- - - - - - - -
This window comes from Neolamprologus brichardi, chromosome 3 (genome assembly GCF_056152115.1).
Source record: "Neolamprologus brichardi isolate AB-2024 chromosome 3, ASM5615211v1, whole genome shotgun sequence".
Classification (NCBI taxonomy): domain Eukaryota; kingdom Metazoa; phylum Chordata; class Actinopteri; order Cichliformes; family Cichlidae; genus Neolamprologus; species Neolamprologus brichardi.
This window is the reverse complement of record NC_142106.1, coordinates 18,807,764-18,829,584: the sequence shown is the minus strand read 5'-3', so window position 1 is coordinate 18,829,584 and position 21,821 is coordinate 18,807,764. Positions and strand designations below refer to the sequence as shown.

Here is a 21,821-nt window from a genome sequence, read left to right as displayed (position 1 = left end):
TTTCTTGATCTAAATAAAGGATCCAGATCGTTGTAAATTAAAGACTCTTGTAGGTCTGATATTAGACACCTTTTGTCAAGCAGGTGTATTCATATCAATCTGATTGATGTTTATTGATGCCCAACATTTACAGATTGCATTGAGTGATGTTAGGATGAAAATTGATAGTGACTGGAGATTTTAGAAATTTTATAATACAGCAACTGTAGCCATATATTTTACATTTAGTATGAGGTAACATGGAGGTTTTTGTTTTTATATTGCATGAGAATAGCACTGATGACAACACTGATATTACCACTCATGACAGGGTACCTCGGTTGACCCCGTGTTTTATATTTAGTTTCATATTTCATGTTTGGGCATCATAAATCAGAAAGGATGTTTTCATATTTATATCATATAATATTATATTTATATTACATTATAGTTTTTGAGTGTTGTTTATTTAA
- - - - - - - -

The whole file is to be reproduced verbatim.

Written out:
This window comes from Neolamprologus brichardi, chromosome 3 (genome assembly GCF_056152115.1).
Source record: "Neolamprologus brichardi isolate AB-2024 chromosome 3, ASM5615211v1, whole genome shotgun sequence".
Classification (NCBI taxonomy): domain Eukaryota; kingdom Metazoa; phylum Chordata; class Actinopteri; order Cichliformes; family Cichlidae; genus Neolamprologus; species Neolamprologus brichardi.
This window is the reverse complement of record NC_142106.1, coordinates 18,807,764-18,829,584: the sequence shown is the minus strand read 5'-3', so window position 1 is coordinate 18,829,584 and position 21,821 is coordinate 18,807,764. Positions and strand designations below refer to the sequence as shown.

Here is a 21,821-nt window from a genome sequence, read left to right as displayed (position 1 = left end):
TTTCTTGATCTAAATAAAGGATCCAGATCGTTGTAAATTAAAGACTCTTGTAGGTCTGATATTAGACACCTTTTGTCAAGCAGGTGTATTCATATCAATCTGATTGATGTTTATTGATGCCCAACATTTACAGATTGCATTGAGTGATGTTAGGATGAAAATTGATAGTGACTGGAGATTTTAGAAATTTTATAATACAGCAACTGTAGCCATATATTTTACATTTAGTATGAGGTAACATGGAGGTTTTTGTTTTTATATTGCATGAGAATAGCACTGATGACAACACTGATATTACCACTCATGACAGGGTACCTCGGTTGACCCCGTGTTTTATATTTAGTTTCATATTTCATGTTTGGGCATCATAAATCAGAAAGGATGTTTTCATATTTATATCATATAATATTATATTTATATTACATTATAGTTTTTGAGTGTTGTTTATTTAA